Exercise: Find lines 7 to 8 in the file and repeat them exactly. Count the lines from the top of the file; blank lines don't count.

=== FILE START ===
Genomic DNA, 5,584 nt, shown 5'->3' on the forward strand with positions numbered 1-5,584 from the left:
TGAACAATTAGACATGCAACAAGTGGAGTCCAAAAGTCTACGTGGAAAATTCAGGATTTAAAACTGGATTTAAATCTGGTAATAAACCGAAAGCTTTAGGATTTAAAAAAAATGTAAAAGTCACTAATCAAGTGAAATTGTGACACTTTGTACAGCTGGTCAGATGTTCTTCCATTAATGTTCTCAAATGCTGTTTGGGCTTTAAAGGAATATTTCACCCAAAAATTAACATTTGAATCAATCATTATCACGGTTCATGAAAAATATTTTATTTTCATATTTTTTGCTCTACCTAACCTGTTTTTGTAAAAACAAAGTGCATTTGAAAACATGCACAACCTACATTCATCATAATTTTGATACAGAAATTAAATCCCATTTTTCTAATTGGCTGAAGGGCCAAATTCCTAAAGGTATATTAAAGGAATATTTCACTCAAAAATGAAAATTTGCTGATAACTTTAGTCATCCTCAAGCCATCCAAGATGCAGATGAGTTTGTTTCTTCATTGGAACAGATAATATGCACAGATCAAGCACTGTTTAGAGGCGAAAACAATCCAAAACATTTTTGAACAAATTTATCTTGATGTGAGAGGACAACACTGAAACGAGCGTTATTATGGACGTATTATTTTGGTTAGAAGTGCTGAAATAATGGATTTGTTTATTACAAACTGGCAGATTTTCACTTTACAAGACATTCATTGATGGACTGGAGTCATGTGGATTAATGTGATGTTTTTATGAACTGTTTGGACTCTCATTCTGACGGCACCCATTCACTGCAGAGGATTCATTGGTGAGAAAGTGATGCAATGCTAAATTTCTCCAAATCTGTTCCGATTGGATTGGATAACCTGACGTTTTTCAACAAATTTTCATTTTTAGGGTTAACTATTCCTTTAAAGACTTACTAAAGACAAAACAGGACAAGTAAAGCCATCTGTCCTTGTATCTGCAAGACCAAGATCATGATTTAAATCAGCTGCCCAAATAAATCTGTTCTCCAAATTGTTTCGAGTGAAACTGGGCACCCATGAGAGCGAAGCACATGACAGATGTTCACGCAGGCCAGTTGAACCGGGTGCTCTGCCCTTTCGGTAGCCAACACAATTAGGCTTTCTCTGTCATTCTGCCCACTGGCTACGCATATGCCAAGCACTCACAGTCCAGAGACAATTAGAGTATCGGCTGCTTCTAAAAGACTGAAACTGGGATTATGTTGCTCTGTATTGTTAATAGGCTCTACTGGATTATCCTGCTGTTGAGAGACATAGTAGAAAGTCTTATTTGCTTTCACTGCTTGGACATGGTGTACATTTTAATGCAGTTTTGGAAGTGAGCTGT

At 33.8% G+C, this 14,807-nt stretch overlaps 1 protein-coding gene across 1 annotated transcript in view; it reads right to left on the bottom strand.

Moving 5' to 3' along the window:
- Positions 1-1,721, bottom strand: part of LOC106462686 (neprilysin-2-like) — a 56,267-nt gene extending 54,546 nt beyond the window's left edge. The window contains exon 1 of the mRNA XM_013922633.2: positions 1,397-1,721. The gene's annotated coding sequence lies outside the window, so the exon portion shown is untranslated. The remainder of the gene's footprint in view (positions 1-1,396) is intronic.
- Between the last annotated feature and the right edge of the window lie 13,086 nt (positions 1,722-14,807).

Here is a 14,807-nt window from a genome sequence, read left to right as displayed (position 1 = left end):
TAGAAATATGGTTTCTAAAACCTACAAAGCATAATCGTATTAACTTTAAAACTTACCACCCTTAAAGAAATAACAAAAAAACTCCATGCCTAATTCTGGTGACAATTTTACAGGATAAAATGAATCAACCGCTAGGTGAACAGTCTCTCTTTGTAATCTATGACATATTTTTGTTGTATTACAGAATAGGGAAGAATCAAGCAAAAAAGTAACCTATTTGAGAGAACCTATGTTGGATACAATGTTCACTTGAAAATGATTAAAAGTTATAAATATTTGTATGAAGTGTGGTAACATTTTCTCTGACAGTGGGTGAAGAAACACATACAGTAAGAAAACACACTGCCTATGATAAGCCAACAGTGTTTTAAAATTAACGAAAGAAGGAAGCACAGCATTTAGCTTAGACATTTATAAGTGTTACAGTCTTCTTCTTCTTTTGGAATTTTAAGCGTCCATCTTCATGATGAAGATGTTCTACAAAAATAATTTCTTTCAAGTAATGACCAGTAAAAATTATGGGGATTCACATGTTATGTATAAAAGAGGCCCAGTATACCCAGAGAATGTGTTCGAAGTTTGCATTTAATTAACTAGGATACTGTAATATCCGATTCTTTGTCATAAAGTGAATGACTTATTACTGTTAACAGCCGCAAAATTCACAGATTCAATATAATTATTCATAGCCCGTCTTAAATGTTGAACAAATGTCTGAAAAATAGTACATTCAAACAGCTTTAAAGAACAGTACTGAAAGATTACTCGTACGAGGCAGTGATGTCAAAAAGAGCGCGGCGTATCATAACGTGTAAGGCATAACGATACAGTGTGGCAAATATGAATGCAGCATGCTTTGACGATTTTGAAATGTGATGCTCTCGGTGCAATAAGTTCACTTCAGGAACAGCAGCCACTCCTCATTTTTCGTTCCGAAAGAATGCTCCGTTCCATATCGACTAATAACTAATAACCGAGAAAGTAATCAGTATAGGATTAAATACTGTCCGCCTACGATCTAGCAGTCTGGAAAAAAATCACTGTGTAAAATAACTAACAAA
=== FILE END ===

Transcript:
Here is a 14,807-nt window from a genome sequence, read left to right as displayed (position 1 = left end):
TAGAAATATGGTTTCTAAAACCTACAAAGCATAATCGTATTAACTTTAAAACTTACCACCCTTAAAGAAATAACAAAAAAACTCCATGCCTAATTCTGGTGACAATTTTACAGGATAAAATGAATCAACCGCTAGGTGAACAGTCTCTCTTTGTAATCTATGACATATTTTTGTTGTATTACAGAATAGGGAAGAATCAAGCAAAAAAGTAACCTATTTGAGAGAACCTATGTTGGATACAATGTTCACTTGAAAATGATTAAAAGTTATAAATATTTGTATGAAGTGTGGTAACATTTTCTCTGACAGTGGGTGAAGAAACACATACAGTAAGAAAACACACTGCCTATGATAAGCCAACAGTGTTTTAAAATTAACGAAAGAAGGAAGCACAGCATTTAGCTTAGACATTTATAAGTGTTACAGTCTTCTTCTTCTTTTGGAATTTTAAGCGTCCATCTTCATGATGAAGATGTTCTACAAAAATAATTTCTTTCAAGTAATGACCAGTAAAAATTATGGGGATTCACATGTTATGTATAAAAGAGGCCCAGTATACCCAGAGAATGTGTTCGAAGTTTGCATTTAATTAACTAGGATACTGTAATATCCGATTCTTTGTCATAAAGTGAATGACTTATTACTGTTAACAGCCGCAAAATTCACAGATTCAATATAATTATTCATAGCCCGTCTTAAATGTTGAACAAATGTCTGAAAAATAGTACATTCAAACAGCTTTAAAGAACAGTACTGAAAGATTACTCGTACGAGGCAGTGATGTCAAAAAGAGCGCGGCGTATCATAACGTGTAAGGCATAACGATACAGTGTGGCAAATATGAATGCAGCATGCTTTGACGATTTTGAAATGTGATGCTCTCGGTGCAATAAGTTCACTTCAGGAACAGCAGCCACTCCTCATTTTTCGTTCCGAAAGAATGCTCCGTTCCATATCGACTAATAACTAATAACCGAGAAAGTAATCAGTATAGGATTAAATACTGTCCGCCTACGATCTAGCAGTCTGGAAAAAAATCACTGTGTAAAATAACTAACAAA